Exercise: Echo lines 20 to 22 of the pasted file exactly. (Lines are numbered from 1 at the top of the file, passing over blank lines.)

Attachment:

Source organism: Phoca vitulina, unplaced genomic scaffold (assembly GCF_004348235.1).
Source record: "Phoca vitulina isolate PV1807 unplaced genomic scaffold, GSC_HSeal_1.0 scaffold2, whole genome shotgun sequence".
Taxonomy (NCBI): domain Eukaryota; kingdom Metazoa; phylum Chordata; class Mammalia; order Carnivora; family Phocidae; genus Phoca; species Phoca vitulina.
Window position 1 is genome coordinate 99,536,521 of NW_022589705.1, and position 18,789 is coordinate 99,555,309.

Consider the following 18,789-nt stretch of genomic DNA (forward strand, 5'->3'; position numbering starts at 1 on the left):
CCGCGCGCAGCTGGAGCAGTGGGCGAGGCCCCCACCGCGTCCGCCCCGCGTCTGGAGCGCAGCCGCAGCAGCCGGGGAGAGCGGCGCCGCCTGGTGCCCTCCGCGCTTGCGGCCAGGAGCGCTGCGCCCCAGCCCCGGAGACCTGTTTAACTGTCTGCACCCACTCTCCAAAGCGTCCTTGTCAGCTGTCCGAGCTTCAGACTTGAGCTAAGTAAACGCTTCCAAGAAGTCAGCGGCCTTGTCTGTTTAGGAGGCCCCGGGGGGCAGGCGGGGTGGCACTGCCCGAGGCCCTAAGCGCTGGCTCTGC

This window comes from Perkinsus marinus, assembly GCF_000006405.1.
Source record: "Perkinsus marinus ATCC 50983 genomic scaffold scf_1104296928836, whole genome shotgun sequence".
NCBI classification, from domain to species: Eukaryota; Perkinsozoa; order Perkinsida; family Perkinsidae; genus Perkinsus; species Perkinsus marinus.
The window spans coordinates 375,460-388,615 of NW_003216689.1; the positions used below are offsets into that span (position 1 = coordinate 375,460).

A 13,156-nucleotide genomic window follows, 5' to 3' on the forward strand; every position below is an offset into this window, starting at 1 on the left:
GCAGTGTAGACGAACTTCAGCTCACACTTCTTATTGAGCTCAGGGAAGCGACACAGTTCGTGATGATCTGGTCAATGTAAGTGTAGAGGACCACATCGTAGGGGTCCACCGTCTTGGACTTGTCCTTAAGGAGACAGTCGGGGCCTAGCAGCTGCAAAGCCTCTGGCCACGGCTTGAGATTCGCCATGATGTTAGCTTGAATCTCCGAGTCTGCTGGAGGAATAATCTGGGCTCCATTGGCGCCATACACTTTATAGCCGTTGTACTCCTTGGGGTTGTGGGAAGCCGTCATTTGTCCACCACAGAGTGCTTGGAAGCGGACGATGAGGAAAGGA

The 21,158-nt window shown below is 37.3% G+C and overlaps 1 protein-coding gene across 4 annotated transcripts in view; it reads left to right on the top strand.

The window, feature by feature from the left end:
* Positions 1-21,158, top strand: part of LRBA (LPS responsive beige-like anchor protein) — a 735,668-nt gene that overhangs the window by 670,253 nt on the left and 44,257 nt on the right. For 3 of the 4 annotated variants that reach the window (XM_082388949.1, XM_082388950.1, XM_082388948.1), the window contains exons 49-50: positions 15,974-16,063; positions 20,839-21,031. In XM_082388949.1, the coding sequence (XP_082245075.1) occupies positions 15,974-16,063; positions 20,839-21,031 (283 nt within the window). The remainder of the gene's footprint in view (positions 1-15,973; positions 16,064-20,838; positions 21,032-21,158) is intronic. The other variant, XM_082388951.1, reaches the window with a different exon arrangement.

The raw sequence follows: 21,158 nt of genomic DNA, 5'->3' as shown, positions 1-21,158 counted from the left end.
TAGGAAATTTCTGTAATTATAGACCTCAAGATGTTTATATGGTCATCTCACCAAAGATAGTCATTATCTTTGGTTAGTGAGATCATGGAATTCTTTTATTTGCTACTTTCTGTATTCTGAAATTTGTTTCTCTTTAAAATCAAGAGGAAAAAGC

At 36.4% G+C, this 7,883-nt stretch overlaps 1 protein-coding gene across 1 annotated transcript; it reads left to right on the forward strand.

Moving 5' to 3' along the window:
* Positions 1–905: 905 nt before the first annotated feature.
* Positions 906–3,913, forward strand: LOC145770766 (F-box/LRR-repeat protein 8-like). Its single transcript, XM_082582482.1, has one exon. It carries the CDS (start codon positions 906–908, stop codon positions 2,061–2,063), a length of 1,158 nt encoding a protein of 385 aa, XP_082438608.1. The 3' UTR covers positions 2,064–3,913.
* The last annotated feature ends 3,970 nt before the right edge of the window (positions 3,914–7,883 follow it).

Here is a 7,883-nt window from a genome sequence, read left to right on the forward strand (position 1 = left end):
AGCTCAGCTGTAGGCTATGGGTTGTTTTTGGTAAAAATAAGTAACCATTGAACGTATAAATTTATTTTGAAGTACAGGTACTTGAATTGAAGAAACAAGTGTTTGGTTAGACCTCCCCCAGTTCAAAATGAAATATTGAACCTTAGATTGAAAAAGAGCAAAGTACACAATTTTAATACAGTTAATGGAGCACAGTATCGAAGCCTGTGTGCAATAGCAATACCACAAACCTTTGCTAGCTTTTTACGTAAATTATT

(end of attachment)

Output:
* Positions 1–905: 905 nt before the first annotated feature.
* Positions 906–3,913, forward strand: LOC145770766 (F-box/LRR-repeat protein 8-like). Its single transcript, XM_082582482.1, has one exon. It carries the CDS (start codon positions 906–908, stop codon positions 2,061–2,063), a length of 1,158 nt encoding a protein of 385 aa, XP_082438608.1. The 3' UTR covers positions 2,064–3,913.
* The last annotated feature ends 3,970 nt before the right edge of the window (positions 3,914–7,883 follow it).